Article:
Thomas Jefferson: Author of America
by Alan Abrams
Rated "PG" by the Author.
edited: Tuesday, April 03, 2012
Posted: Tuesday, April 03, 2012
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Jefferson, Genius, and Morality
on Thomas Jefferson: Author of America, by Christopher Hitchens
In this thin volume, Hitchens purpose is to explore the contradictory nature of Jefferson's ideals and his actions--most significantly, his moral revulsion of slavery--but his relentless support of the policies that sanctioned it--also--his opposition in principle to a strong, central government--in contrast to his almost peremptory actions as chief executive. Other reviewers have discussed this in detail, so I won't elaborate further. Hitchens--who otherwise seems to have little patience with hypocrisy--is rather tender in his treatment of Jefferson. But he ultimately condemns Jefferson for his capitulation to slavery, and suggests that he bears great responsibility for the ensuing woes the nation was to endure--"...another reminder that history is tragedy and not a morality tale."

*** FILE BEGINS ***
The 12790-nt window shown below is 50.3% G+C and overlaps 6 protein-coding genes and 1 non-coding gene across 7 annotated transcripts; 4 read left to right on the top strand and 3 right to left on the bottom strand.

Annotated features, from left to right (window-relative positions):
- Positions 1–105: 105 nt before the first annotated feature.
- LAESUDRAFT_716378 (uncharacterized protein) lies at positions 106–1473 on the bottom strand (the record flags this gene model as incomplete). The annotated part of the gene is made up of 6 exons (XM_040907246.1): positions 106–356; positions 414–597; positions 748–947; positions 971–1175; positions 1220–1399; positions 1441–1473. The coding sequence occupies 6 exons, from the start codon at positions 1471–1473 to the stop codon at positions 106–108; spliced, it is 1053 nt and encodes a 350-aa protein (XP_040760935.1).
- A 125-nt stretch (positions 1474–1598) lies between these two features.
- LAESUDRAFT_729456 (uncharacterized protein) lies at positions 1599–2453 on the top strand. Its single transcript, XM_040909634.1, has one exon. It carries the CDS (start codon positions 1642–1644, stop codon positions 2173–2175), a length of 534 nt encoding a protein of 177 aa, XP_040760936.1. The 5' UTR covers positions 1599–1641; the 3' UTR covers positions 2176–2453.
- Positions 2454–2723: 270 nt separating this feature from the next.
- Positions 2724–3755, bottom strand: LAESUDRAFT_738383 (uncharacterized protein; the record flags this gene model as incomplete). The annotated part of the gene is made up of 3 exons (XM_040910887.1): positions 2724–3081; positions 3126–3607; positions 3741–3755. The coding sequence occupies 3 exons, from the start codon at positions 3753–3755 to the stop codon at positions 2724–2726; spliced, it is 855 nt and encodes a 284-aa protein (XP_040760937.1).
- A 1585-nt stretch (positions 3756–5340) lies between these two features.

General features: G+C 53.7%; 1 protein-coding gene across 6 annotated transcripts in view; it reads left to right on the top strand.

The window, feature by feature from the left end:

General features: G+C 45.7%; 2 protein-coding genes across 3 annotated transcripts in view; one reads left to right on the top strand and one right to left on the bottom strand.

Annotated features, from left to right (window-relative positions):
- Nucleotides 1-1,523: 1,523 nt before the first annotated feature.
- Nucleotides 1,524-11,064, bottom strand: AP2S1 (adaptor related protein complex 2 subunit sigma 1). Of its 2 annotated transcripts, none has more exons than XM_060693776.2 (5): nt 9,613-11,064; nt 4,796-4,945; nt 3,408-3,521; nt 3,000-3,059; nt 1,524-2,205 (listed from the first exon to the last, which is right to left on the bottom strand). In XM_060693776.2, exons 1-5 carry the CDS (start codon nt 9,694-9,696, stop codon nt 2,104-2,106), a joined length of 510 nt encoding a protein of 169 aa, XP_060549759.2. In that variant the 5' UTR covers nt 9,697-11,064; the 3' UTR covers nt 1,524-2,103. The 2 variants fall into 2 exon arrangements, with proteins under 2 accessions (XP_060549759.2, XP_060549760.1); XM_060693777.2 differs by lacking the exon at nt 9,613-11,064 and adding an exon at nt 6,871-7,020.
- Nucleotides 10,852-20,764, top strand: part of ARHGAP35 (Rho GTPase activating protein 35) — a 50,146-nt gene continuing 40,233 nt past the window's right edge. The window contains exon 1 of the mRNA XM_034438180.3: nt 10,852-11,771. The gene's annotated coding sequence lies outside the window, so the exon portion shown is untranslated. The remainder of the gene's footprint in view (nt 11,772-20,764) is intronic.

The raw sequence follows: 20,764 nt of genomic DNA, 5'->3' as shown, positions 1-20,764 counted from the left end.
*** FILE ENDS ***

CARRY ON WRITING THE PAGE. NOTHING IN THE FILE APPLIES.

I picked this book up in the museum shop at the edge of Monticello. For its limited scope--little more than a critical sketch of the man's eventful life and prodigious accomplishments--it is still satisfactory and satisfying. I was seeking something provocative when I saw Hitchens' name on the cover, and I got it.
Nevertheless, Hitchens stops somewhat short of a more incisive study--of the nature of genius, and its relationship to profound contradiction. Was Jefferson merely the victim of a weakness of character, or perhaps--was it necessary for Jefferson to develop and inhabit a position or a philosophy, before he could fully understand it and assimilate it--so that he could ultimately act in its reverse, when the circumstances demanded it? Hitchens stops short of peeling that onion.